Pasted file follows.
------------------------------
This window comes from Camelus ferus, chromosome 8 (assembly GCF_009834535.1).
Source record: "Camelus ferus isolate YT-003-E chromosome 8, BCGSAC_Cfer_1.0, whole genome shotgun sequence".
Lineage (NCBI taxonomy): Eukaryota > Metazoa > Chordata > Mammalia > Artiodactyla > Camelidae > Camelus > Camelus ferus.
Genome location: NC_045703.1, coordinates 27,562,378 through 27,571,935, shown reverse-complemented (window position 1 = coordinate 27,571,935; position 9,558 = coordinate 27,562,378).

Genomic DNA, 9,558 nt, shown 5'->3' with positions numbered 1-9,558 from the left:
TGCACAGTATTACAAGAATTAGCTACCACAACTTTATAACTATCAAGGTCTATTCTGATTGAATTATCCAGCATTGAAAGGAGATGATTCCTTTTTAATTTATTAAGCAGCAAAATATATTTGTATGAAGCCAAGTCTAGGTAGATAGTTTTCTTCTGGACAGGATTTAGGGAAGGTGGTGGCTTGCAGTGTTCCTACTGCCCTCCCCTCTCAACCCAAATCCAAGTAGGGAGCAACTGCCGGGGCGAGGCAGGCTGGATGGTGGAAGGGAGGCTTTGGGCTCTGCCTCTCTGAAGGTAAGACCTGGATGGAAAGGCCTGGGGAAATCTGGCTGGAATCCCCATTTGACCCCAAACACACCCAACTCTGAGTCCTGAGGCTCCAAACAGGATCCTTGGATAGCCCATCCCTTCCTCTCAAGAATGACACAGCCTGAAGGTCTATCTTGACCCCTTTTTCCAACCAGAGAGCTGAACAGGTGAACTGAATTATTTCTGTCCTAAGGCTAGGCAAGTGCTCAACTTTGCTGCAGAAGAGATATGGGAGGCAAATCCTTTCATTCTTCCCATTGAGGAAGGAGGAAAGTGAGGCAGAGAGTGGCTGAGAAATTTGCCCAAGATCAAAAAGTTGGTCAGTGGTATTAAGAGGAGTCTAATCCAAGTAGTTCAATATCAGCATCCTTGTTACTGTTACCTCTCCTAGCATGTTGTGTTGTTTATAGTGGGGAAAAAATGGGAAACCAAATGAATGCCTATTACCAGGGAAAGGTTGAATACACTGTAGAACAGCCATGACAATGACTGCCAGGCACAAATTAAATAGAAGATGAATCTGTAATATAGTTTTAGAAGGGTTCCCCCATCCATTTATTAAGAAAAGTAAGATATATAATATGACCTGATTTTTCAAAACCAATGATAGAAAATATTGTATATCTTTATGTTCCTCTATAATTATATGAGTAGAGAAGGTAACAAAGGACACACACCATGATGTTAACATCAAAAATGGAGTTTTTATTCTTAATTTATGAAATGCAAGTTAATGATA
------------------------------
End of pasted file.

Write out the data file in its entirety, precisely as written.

This window comes from Camelus ferus, chromosome 8 (assembly GCF_009834535.1).
Source record: "Camelus ferus isolate YT-003-E chromosome 8, BCGSAC_Cfer_1.0, whole genome shotgun sequence".
Lineage (NCBI taxonomy): Eukaryota > Metazoa > Chordata > Mammalia > Artiodactyla > Camelidae > Camelus > Camelus ferus.
Genome location: NC_045703.1, coordinates 27,562,378 through 27,571,935, shown reverse-complemented (window position 1 = coordinate 27,571,935; position 9,558 = coordinate 27,562,378).

Genomic DNA, 9,558 nt, shown 5'->3' with positions numbered 1-9,558 from the left:
TGCACAGTATTACAAGAATTAGCTACCACAACTTTATAACTATCAAGGTCTATTCTGATTGAATTATCCAGCATTGAAAGGAGATGATTCCTTTTTAATTTATTAAGCAGCAAAATATATTTGTATGAAGCCAAGTCTAGGTAGATAGTTTTCTTCTGGACAGGATTTAGGGAAGGTGGTGGCTTGCAGTGTTCCTACTGCCCTCCCCTCTCAACCCAAATCCAAGTAGGGAGCAACTGCCGGGGCGAGGCAGGCTGGATGGTGGAAGGGAGGCTTTGGGCTCTGCCTCTCTGAAGGTAAGACCTGGATGGAAAGGCCTGGGGAAATCTGGCTGGAATCCCCATTTGACCCCAAACACACCCAACTCTGAGTCCTGAGGCTCCAAACAGGATCCTTGGATAGCCCATCCCTTCCTCTCAAGAATGACACAGCCTGAAGGTCTATCTTGACCCCTTTTTCCAACCAGAGAGCTGAACAGGTGAACTGAATTATTTCTGTCCTAAGGCTAGGCAAGTGCTCAACTTTGCTGCAGAAGAGATATGGGAGGCAAATCCTTTCATTCTTCCCATTGAGGAAGGAGGAAAGTGAGGCAGAGAGTGGCTGAGAAATTTGCCCAAGATCAAAAAGTTGGTCAGTGGTATTAAGAGGAGTCTAATCCAAGTAGTTCAATATCAGCATCCTTGTTACTGTTACCTCTCCTAGCATGTTGTGTTGTTTATAGTGGGGAAAAAATGGGAAACCAAATGAATGCCTATTACCAGGGAAAGGTTGAATACACTGTAGAACAGCCATGACAATGACTGCCAGGCACAAATTAAATAGAAGATGAATCTGTAATATAGTTTTAGAAGGGTTCCCCCATCCATTTATTAAGAAAAGTAAGATATATAATATGACCTGATTTTTCAAAACCAATGATAGAAAATATTGTATATCTTTATGTTCCTCTATAATTATATGAGTAGAGAAGGTAACAAAGGACACACACCATGATGTTAACATCAAAAATGGAGTTTTTATTCTTAATTTATGAAATGCAAGTTAATGATA